Instead of intravenous drugs, though, my approach to jump-starting their brains and making them comfortable speaking was to force them to do presentations last Tuesday. Short presentations; I gave them copies of Langman’s Medical Embryology, used a deck of cards to randomly assign each of them a week of human development, and had them give five-minute summaries of what was happening then: they had a few questions to guide them, like show what the embryo looked like, say something about critical events in their week, and discuss clinical correlates. It was straightforward and didn’t require intense thought, so it was simply a way to get them all to say a bit in class, as well as introducing a topic that we’ll return to in, for instance, a later discussion of teratogenesis.

Last Thursday, they had to talk again (I am such a cruel tyrant). They’d been assigned to read Lewontin’s Triple Helix, and this day was dedicated to a critical assessment of the text. I gave them a set of questions about the book, and then sat back and let them tell me the answers.

That actually went fairly well, I think. It still takes some time for them to warm up and get a conversation going, but they’re a smart bunch and we got some good discussion. It went well enough that we didn’t finish, so we extended the review to this past Tuesday. We identified a central theme of the book as construction: organisms are assemble themselves in an environmental context, and they are continually modifying their environment. These cycles of self-referential feedback mean that you simply cannot define an organism from nothing but its genome. They’re getting it!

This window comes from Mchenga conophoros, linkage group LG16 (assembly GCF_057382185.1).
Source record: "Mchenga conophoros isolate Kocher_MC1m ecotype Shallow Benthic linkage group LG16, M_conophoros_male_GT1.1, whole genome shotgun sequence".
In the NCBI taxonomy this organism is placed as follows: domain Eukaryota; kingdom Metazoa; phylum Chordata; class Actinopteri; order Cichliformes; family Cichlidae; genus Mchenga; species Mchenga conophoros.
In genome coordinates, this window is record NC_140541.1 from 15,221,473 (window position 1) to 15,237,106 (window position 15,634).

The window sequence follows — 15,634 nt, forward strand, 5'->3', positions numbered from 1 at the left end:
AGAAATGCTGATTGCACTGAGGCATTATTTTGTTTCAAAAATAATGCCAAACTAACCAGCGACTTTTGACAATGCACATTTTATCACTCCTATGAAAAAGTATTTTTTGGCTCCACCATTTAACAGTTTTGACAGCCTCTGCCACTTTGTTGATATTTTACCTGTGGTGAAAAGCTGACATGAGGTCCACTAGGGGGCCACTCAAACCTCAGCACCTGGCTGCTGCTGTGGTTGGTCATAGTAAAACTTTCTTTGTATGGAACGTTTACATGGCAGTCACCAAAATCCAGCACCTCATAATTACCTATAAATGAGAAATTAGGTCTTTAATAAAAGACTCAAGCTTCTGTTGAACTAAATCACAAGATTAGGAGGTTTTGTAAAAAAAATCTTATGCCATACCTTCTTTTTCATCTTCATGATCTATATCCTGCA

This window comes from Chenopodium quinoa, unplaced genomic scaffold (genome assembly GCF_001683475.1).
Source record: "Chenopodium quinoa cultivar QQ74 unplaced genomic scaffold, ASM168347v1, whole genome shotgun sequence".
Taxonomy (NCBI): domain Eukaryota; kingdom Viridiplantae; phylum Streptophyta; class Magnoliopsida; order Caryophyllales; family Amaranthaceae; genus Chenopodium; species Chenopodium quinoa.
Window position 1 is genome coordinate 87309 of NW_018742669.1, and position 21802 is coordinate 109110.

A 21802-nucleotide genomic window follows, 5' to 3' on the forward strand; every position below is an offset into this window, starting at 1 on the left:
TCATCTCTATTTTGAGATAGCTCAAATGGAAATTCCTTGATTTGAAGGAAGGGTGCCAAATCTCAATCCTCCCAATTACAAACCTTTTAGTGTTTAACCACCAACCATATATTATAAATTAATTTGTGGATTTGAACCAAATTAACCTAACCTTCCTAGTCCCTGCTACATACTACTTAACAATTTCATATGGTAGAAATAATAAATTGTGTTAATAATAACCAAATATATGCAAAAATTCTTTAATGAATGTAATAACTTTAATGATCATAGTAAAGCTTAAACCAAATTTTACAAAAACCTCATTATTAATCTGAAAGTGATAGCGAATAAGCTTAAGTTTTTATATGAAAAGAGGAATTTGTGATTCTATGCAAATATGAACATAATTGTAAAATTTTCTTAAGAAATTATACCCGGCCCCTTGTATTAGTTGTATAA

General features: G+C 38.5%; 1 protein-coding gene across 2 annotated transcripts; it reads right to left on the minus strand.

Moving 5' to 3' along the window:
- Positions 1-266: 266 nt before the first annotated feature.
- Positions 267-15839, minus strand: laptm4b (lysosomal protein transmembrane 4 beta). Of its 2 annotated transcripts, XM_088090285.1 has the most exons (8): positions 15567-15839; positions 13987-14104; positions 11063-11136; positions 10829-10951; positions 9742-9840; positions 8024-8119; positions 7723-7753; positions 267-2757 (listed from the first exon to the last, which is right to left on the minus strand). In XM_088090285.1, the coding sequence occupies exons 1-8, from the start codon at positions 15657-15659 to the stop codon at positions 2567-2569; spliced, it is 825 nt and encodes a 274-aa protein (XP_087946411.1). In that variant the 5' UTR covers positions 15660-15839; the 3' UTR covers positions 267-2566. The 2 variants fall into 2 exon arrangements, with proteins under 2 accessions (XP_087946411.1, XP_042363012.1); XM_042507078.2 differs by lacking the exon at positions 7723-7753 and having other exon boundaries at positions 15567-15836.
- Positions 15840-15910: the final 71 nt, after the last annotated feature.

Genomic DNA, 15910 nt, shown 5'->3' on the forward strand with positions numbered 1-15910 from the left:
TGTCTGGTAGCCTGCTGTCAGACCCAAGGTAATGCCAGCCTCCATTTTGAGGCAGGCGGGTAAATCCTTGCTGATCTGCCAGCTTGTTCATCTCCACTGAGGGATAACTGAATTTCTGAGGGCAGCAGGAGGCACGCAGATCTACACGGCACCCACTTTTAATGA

This morning, I twisted the game around on them a little more. We’re digging into Gilbert’s Ecological Developmental Biology text with chapter 1, on normal plasticity, and this time I gave them the assignment ahead of time to write down three questions that chapter inspired in them. We spent most of our time bouncing questions and answers back and forth, which is always fun. I ended the session by listing some of the questions that got some vigorous responses, and putting them on the board. They were:

  • Temperature-dependent sex determination in reptiles: are there reptile intersexes? How often? We also got a suggestion that we should look more into behavioral sex determination in fish.

  • Inheritance of behavior differences: what causes differences in aggression in dog breeds? Is it genetically determined, how much and what genes are involved? (I asked where they fell on the continuum of biases about pit bulls, whether they where inherently vicious and needed to be put down, vs. a maligned breed that has a bad reputation because they are abused. I was surprised: 100% of the class came down in the not-intrinsically-evil camp. Dang liberals!)

  • Sneaker and dominant males: How do these differences within a sex in a single species arise? We discussed rhinocerous beetles and cephalopods.

  • Gravity. How dependent is development on this pervasive influence of gravity? We talked about some clear examples, like how the chicken body axis is dependent on rotation, and that led to speculation about human development and plasticity in microgravity. What happens to bodies in space? Can human fetuses grow normally in space?